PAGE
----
article was first published in the September 1999 issue of the Prestbury
St. Nicolas’ Ceiling and Windows
sermon at St. Nicolas’ on 25th July 1999 Fr. Stephen invited the
congregation to look heavenwards, which traditionally means UP. On this
occasion however the reason was more prosaic than prophetic. The fabric
committee had met with the architect earlier in the week and were keen to
share their ideas with the congregation. What follows is a brief summary -
what happens next depends on decisions by the PCC.
The ceiling is deteriorating,
mainly due to condensation between the ceiling and the roof, there being no
insulation and little ventilation. While not in immediate danger of collapse
some remedial work will be required in the not too distant future.
The architect proposed replacing
the current ceiling with one constructed from strips of wood, installed
horizontally and running around the building following the existing roof
line, with narrow risers between each strip (it was much easier to explain
at the presentation when a demonstration piece was shown). The risers would
be made of cork and the whole could then be "tuned" for much improved audio
qualities by either drilling holes or fixing hard surfaces to these risers.
This method of construction is
labour intensive, each strip being cut to size and shape on-site, and the
preferred medium is English Oak, with a possible option of Ash. The
architect’s estimate for this is £25,000 to include removal of the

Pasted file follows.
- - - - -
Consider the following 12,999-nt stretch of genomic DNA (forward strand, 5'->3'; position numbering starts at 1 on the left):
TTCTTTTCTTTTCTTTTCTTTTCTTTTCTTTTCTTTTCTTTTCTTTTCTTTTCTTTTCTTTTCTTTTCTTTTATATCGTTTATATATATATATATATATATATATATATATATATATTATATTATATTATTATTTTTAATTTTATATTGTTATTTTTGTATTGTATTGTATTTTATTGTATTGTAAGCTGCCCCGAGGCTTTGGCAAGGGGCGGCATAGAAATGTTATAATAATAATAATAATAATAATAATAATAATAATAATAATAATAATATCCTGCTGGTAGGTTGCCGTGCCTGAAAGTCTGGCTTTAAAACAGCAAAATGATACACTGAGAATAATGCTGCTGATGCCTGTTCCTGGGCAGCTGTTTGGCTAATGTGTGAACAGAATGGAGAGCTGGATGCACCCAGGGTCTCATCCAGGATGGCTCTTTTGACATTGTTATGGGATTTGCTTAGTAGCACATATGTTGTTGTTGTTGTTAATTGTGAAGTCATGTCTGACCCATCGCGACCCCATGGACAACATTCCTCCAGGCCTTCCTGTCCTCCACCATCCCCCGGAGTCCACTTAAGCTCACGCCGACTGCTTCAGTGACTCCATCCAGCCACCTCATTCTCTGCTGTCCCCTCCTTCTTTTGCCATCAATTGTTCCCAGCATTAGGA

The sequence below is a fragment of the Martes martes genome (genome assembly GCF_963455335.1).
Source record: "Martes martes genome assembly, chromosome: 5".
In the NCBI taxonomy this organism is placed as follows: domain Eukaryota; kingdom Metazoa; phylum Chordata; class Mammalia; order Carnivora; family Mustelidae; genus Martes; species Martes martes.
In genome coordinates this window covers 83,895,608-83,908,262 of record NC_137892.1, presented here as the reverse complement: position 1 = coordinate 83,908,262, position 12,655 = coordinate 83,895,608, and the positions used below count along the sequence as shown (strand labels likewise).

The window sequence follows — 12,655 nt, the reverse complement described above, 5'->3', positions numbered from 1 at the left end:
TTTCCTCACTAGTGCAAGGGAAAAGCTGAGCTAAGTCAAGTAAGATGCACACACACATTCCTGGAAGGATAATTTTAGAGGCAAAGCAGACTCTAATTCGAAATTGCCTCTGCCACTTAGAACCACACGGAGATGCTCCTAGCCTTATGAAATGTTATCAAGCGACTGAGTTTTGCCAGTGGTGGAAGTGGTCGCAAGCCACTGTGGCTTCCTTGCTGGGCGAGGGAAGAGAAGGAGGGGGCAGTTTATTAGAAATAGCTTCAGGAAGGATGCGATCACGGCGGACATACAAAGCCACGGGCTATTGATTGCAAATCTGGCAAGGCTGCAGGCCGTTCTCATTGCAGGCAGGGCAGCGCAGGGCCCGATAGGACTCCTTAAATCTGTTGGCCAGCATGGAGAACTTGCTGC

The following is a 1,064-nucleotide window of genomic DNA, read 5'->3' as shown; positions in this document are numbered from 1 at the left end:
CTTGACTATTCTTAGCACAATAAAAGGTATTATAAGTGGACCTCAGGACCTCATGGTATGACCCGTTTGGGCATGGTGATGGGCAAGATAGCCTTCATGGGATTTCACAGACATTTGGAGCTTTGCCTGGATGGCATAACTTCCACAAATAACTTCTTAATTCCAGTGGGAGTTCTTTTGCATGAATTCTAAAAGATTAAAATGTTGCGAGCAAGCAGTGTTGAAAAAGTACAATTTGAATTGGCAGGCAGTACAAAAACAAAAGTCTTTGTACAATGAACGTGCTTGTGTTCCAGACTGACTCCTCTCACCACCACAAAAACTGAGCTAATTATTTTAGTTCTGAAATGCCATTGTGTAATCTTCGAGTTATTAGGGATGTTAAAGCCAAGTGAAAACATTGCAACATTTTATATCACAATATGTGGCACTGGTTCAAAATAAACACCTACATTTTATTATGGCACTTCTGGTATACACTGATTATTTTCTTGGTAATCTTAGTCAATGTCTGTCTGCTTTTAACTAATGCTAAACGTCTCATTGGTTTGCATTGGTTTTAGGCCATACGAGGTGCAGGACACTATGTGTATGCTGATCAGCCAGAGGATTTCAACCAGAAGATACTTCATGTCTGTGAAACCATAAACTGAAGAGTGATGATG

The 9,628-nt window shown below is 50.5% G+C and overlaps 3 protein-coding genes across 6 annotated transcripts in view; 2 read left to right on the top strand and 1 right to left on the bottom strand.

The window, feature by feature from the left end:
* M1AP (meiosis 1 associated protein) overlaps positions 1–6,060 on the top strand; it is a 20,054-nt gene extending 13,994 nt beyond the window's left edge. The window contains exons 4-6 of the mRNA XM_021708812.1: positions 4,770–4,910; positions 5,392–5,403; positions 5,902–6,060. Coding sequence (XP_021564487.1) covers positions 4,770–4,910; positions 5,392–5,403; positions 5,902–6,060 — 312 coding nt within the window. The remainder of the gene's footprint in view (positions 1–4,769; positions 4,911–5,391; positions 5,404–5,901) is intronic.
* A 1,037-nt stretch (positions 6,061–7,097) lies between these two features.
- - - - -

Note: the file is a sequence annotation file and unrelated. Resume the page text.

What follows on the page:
old ceiling, all construction work, insulation, ventilation improvements,
some rewiring for lighting and scaffolding. The use of Ash would bring the
price down to about £22,000 but the appearance begins to look like cheap
softwood; an absolute minimum using man-made materials (e.g. aluminium)
would be in the region of £17,500.
In case you have ever wondered, the
baby bath often seen between choir and organ is not for some arcane
baptismal ceremony but is located to catch water which frequently comes
through the window. Although the other large window is in slightly better
condition both are beginning to rot and need regular maintenance.
The architect has proposed removing
all the frames and having windows made only of glass held together with
claw-like fixings. The glass is very strong and has insulating
properties which make it as good as double glazing. The sealer between the
panes is guaranteed for 30 years. There would be no doors and ventilation
would be at eaves level.
The estimate for this work
is £10,000 (i.e. £5,000 per window). The architect invited us to consider
including some artwork (akin to etching but using a printing process) which
would identify the building very clearly as a Christian one. The cost of
this artwork would depend on the artist and other factors but a figure in
the region of £5,000 was suggested.
If this work is undertaken certain
other aspects of the building must be considered - for instance the
remaining lighting will look dated, the roof will need overhauling,
bargeboards will need painting or replacing and the interior will benefit
Work could begin within a month of
permission being given and would take 6-8 weeks, though the church would not
necessarily be out of action all that time.
Proposals will need to be put to
the PCC. If they agree then discussions with the Local Authority and the
Diocesan Advisory Committee must be undertaken. It is hoped that the work
will be VAT free, but this is not yet certain. An additional 11% for
architect’s fees has to be added to the costs and it must be emphasised that
the above are architect’s estimates.